The US government just blew up the tuna industry

The industry needed change, but it probably didn't expect it to come this dramatically.

The long-running tuna price-fixing case took an ugly turn on Monday with the announcement by the US Department of Justice (DOJ) that Bumble Bee Foods -- one of the 'Big three' canned tuna producers -- pleaded guilty to collusion, agreeing to pay a $25 million (€27.3 million) fine for its part in a conspiracy to fix prices between 2011-2013.

It's a stunning admission, and indicates there are more pleas or convictions to come: Collusion doesn't happen without other companies, after all. So Starkist (owned by Korean giant Dongwon) and Thai Union -- at least one of them -- is most likely next to make the DOJ's greatest hits list.

More troubling to Starkist and Thai Union should be the simple fact that you don't get a plea deal unless you have something good to leverage.

So, you've pleaded guilty to collusion. Now what?

Read more
"It's a huge sign that the government has a strong case," Diana Moss, president of Washington, DC-based think tank the American Antitrust Institute (AAI), told me Monday.

The evidence could be anything from video to wiretapping to emails -- but more than just hearsay.

Ironically, Moss said, it's more than likely that Thai Union's $1.5 billion (€1.4 billion attempt to acquire Bumble Bee in 2014 is what set the entire investigation off.

"This was high-profile for the DOJ, and I think that was because the companies were bold enough to propose a merger when there were just three major players," Moss said. "This was a shot across the bow."

Moss -- whose non-partisan, independent advocacy group promotes competition to protect consumers and businesses -- said 30 years of lax regulations on mergers and acquisitions have led to the oligarchic industry structures similar to the one in the tuna sector, bringing with it a range of problems to consumers, including fertile ground for collusion.

Companies pushed through mergers that should not have been approved with promises of improving the industries they were consolidating.

"But none of it happened," Moss said. "Companies are not required to prove the benefits they said they were bringing consumers."

Bumble Bee blunder bodes well for antitrust price-fixing lawsuits

Read more
And in fact, the opposite has tended to occur.

"Lower quality, lower service, less variety and of course less choice for consumers are all the result," Moss said.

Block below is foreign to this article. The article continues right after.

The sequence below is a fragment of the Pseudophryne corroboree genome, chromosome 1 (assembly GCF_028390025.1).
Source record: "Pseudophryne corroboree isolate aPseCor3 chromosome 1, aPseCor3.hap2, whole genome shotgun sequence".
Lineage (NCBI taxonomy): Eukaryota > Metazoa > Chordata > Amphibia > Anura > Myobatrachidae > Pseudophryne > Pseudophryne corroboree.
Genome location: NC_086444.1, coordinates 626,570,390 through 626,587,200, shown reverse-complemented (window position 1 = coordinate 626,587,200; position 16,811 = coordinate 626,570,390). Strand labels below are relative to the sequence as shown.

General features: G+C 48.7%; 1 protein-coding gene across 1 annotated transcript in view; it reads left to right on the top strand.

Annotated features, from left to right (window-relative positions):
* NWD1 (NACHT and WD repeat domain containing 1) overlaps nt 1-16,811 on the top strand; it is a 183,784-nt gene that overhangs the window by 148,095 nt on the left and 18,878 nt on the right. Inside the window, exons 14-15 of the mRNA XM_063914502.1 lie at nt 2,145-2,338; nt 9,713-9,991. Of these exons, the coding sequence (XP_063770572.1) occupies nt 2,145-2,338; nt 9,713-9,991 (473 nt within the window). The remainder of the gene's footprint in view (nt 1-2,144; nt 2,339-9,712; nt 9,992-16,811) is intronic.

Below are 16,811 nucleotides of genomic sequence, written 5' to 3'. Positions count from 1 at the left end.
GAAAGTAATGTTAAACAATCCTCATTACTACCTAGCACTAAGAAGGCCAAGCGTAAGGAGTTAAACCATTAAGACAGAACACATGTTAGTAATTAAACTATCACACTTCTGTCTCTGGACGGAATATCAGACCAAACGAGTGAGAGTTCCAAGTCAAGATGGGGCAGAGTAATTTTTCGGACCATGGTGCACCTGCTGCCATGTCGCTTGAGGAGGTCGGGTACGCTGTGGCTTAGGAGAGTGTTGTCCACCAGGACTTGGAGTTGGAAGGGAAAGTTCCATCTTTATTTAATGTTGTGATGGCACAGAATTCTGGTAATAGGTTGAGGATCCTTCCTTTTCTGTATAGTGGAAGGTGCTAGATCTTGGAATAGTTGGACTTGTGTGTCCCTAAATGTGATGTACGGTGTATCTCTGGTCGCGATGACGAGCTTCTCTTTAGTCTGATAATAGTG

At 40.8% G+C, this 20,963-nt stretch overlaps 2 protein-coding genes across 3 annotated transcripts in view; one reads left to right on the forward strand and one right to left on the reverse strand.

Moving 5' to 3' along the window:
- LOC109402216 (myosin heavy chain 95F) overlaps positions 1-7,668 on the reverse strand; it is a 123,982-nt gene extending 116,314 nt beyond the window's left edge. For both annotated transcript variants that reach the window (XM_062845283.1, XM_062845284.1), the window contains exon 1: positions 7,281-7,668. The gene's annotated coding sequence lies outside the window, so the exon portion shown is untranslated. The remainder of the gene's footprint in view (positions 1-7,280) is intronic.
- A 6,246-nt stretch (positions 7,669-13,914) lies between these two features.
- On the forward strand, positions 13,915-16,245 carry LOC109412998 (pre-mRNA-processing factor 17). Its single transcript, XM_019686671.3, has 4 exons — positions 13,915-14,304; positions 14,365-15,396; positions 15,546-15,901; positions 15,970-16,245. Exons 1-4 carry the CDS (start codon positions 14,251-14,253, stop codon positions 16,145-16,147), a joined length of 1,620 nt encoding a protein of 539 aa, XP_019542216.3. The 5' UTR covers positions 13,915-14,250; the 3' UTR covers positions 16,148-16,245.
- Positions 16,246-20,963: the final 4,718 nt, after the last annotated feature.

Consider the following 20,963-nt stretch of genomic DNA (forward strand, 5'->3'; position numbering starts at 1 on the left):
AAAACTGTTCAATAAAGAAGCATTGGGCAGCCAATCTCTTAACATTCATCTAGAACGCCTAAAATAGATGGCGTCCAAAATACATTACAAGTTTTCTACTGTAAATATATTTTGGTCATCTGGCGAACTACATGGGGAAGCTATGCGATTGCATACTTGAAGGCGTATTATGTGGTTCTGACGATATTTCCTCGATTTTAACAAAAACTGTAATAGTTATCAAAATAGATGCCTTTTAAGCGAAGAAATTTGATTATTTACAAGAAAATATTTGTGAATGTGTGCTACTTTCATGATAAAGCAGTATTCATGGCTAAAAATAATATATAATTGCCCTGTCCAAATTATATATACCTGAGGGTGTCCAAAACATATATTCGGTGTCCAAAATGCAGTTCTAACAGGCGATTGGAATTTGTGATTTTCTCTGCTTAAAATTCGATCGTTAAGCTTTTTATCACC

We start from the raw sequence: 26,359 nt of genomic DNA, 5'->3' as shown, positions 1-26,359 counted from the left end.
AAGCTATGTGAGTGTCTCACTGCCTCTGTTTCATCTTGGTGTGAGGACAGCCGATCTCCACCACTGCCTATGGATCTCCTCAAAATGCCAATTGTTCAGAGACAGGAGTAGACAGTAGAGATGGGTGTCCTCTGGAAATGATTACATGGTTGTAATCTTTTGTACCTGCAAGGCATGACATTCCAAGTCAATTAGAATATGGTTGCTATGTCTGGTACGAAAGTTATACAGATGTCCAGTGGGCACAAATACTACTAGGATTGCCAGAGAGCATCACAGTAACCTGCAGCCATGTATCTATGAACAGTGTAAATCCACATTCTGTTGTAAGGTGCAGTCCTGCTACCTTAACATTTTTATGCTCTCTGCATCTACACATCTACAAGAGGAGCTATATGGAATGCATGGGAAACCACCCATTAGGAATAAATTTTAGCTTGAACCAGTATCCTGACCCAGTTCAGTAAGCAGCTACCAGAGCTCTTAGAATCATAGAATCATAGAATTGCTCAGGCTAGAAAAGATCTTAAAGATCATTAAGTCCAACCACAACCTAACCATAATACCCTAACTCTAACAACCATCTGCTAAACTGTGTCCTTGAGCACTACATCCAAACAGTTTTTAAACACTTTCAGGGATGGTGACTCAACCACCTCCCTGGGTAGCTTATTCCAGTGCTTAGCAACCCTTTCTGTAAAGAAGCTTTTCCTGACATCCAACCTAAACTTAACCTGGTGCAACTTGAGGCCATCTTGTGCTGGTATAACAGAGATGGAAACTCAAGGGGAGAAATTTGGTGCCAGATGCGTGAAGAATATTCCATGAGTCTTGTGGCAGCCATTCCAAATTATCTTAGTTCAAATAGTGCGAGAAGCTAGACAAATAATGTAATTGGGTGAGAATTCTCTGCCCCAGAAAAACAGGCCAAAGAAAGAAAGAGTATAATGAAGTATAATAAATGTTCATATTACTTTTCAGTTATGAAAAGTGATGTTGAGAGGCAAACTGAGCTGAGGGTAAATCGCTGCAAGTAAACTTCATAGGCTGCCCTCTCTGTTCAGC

The DOJ had become more aggressive in recent years under President Barack Obama, in AAI's estimation.

"We are seeing a pretty vigorous enforcement," Moss said.

Most telling is in the fine the DOJ leveraged: while $25 million (€22.9 million) is the amount Bumble Bee is on the hook for, the company faces up to $81.5 million (€74.7 million) in fines if and when it is sold, based on "certain terms and conditions."

That, essentially, is the DOJ telling the tuna giants considering merging, "don't try that again."

That's bad news for private equity owner Lion Capital, who reportedly has been looking for an escape hatch from Bumble Bee for a long, long time. The DOJ plea just winnowed down the list of potential bidders dramatically.

Worse, Moss said, that $25 million (€22.9 million) may end up looking small by the time private lawsuits settle out (and incidentally, attorneys in those collusion cases were rubbing their hands together Monday; their odds of winning just got dramatically better).

The canned tuna sector needed a shakeup: low margins, minimal innovation, a mercury PR cloud it can't seem to escape. Tuna consumption isn't likely to recover to what it once was anytime soon.

So if and when the collusion fallout is behind it, might this shakeup lead to a renaissance of innovation, variety and quality? Don't count on it, Moss said.

"I don't think we have any good cases where there's been a major turnaround in a sector [following antitrust actions]," she said. What's more, she noted, "this is a troubled industry."

That's an understatement, indeed. Bumble Bee's stunning admission shows tuna's troubles are just beginning.

Feedback? Contact: drew.cherry@intrafish.com

Follow me on Twitter: @drewcherry

---

For more seafood news and updates, follow us on Facebook and Twitter or sign up for our daily newsletter